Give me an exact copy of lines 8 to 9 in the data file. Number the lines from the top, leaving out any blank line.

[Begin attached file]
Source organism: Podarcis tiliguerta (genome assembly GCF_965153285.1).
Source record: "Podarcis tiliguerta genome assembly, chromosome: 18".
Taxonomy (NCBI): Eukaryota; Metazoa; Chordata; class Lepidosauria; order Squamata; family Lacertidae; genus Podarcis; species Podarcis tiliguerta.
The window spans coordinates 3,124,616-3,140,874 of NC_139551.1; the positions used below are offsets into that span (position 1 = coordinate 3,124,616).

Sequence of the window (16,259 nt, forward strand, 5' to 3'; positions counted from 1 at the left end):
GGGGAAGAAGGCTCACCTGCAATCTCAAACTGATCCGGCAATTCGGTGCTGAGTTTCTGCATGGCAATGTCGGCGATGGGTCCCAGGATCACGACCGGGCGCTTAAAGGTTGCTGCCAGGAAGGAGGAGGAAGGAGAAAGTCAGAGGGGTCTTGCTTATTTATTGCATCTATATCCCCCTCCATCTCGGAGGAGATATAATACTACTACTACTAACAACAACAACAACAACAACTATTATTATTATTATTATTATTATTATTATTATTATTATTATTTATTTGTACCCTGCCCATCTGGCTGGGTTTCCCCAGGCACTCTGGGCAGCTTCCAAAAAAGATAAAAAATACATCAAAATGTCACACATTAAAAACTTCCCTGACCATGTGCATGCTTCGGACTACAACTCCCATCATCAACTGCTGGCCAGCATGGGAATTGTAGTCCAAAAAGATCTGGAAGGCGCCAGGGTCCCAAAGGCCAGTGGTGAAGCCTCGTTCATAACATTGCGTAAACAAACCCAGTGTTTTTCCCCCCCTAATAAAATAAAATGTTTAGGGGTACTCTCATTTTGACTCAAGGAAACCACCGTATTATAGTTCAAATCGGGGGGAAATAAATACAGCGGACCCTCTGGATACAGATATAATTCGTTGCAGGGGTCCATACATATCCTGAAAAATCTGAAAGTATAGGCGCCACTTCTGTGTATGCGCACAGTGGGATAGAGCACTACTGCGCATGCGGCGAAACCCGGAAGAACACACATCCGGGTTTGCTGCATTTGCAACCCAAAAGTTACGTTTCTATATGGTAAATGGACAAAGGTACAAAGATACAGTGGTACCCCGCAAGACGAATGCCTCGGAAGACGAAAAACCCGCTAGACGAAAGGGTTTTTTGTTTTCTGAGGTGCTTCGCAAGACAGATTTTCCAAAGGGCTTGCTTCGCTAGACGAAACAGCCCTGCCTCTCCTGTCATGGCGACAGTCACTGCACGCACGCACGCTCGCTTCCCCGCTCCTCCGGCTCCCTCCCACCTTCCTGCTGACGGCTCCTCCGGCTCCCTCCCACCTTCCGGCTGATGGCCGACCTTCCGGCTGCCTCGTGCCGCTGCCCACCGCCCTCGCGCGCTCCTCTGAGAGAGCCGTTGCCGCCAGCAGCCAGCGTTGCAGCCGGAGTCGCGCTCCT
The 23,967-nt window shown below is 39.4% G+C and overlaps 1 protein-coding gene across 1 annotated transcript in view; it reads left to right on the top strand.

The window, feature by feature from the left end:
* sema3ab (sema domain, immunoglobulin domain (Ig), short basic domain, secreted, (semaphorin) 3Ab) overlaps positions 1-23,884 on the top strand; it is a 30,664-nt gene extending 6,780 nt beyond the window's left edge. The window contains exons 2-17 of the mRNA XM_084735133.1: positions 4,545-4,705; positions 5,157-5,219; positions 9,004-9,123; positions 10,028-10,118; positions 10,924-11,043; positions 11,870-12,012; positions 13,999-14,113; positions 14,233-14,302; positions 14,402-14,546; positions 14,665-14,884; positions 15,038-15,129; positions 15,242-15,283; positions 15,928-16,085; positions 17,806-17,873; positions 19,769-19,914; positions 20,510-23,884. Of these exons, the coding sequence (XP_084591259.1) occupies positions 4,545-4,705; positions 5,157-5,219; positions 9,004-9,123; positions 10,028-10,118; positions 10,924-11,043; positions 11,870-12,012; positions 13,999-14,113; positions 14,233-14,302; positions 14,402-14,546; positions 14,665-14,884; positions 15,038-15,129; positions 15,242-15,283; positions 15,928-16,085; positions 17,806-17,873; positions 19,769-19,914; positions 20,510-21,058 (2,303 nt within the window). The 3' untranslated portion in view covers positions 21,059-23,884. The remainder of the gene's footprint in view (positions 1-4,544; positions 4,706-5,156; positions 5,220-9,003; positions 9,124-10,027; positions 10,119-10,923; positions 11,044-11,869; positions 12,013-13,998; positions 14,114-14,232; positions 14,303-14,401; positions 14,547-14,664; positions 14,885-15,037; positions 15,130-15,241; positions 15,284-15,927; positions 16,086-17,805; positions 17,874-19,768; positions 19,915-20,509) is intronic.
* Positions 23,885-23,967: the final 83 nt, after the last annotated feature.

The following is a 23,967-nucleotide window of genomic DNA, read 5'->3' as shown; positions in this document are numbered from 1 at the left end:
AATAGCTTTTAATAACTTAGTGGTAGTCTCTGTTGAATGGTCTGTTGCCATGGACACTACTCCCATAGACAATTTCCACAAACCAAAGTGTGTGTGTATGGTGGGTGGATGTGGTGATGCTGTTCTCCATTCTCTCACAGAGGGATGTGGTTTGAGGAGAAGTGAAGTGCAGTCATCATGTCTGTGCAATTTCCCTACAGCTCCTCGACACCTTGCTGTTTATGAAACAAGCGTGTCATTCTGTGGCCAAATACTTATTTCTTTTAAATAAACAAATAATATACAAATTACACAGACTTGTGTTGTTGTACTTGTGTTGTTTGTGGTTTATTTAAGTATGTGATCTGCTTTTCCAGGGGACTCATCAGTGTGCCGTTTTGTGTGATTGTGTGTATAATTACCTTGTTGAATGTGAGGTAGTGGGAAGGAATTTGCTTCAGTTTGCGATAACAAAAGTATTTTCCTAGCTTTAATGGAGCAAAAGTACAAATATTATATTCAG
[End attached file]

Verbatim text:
The window, feature by feature from the left end:
* sema3ab (sema domain, immunoglobulin domain (Ig), short basic domain, secreted, (semaphorin) 3Ab) overlaps positions 1-23,884 on the top strand; it is a 30,664-nt gene extending 6,780 nt beyond the window's left edge. The window contains exons 2-17 of the mRNA XM_084735133.1: positions 4,545-4,705; positions 5,157-5,219; positions 9,004-9,123; positions 10,028-10,118; positions 10,924-11,043; positions 11,870-12,012; positions 13,999-14,113; positions 14,233-14,302; positions 14,402-14,546; positions 14,665-14,884; positions 15,038-15,129; positions 15,242-15,283; positions 15,928-16,085; positions 17,806-17,873; positions 19,769-19,914; positions 20,510-23,884. Of these exons, the coding sequence (XP_084591259.1) occupies positions 4,545-4,705; positions 5,157-5,219; positions 9,004-9,123; positions 10,028-10,118; positions 10,924-11,043; positions 11,870-12,012; positions 13,999-14,113; positions 14,233-14,302; positions 14,402-14,546; positions 14,665-14,884; positions 15,038-15,129; positions 15,242-15,283; positions 15,928-16,085; positions 17,806-17,873; positions 19,769-19,914; positions 20,510-21,058 (2,303 nt within the window). The 3' untranslated portion in view covers positions 21,059-23,884. The remainder of the gene's footprint in view (positions 1-4,544; positions 4,706-5,156; positions 5,220-9,003; positions 9,124-10,027; positions 10,119-10,923; positions 11,044-11,869; positions 12,013-13,998; positions 14,114-14,232; positions 14,303-14,401; positions 14,547-14,664; positions 14,885-15,037; positions 15,130-15,241; positions 15,284-15,927; positions 16,086-17,805; positions 17,874-19,768; positions 19,915-20,509) is intronic.